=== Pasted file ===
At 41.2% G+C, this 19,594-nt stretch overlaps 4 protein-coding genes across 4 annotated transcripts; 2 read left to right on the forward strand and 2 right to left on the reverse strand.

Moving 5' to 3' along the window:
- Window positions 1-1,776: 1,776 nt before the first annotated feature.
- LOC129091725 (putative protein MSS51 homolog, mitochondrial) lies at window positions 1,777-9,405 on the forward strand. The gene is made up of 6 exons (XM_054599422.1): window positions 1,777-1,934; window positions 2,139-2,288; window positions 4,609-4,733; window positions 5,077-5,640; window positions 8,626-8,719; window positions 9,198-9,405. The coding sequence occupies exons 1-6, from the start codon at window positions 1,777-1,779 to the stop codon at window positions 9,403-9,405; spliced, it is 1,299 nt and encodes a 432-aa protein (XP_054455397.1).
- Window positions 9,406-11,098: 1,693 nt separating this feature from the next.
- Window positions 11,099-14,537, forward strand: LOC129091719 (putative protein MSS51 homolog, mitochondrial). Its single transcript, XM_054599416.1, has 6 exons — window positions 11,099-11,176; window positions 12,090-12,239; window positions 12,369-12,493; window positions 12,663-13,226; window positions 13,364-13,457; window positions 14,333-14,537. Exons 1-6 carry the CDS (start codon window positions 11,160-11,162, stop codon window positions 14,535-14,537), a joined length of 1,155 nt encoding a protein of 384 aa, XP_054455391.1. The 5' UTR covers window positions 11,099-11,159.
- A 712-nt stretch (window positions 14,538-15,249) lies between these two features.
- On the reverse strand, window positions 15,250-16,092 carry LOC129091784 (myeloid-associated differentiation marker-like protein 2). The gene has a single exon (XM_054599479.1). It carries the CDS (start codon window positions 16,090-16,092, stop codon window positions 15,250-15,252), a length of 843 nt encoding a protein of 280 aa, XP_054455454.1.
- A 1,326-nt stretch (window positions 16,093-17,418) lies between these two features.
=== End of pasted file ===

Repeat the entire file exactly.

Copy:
At 41.2% G+C, this 19,594-nt stretch overlaps 4 protein-coding genes across 4 annotated transcripts; 2 read left to right on the forward strand and 2 right to left on the reverse strand.

Moving 5' to 3' along the window:
- Window positions 1-1,776: 1,776 nt before the first annotated feature.
- LOC129091725 (putative protein MSS51 homolog, mitochondrial) lies at window positions 1,777-9,405 on the forward strand. The gene is made up of 6 exons (XM_054599422.1): window positions 1,777-1,934; window positions 2,139-2,288; window positions 4,609-4,733; window positions 5,077-5,640; window positions 8,626-8,719; window positions 9,198-9,405. The coding sequence occupies exons 1-6, from the start codon at window positions 1,777-1,779 to the stop codon at window positions 9,403-9,405; spliced, it is 1,299 nt and encodes a 432-aa protein (XP_054455397.1).
- Window positions 9,406-11,098: 1,693 nt separating this feature from the next.
- Window positions 11,099-14,537, forward strand: LOC129091719 (putative protein MSS51 homolog, mitochondrial). Its single transcript, XM_054599416.1, has 6 exons — window positions 11,099-11,176; window positions 12,090-12,239; window positions 12,369-12,493; window positions 12,663-13,226; window positions 13,364-13,457; window positions 14,333-14,537. Exons 1-6 carry the CDS (start codon window positions 11,160-11,162, stop codon window positions 14,535-14,537), a joined length of 1,155 nt encoding a protein of 384 aa, XP_054455391.1. The 5' UTR covers window positions 11,099-11,159.
- A 712-nt stretch (window positions 14,538-15,249) lies between these two features.
- On the reverse strand, window positions 15,250-16,092 carry LOC129091784 (myeloid-associated differentiation marker-like protein 2). The gene has a single exon (XM_054599479.1). It carries the CDS (start codon window positions 16,090-16,092, stop codon window positions 15,250-15,252), a length of 843 nt encoding a protein of 280 aa, XP_054455454.1.
- A 1,326-nt stretch (window positions 16,093-17,418) lies between these two features.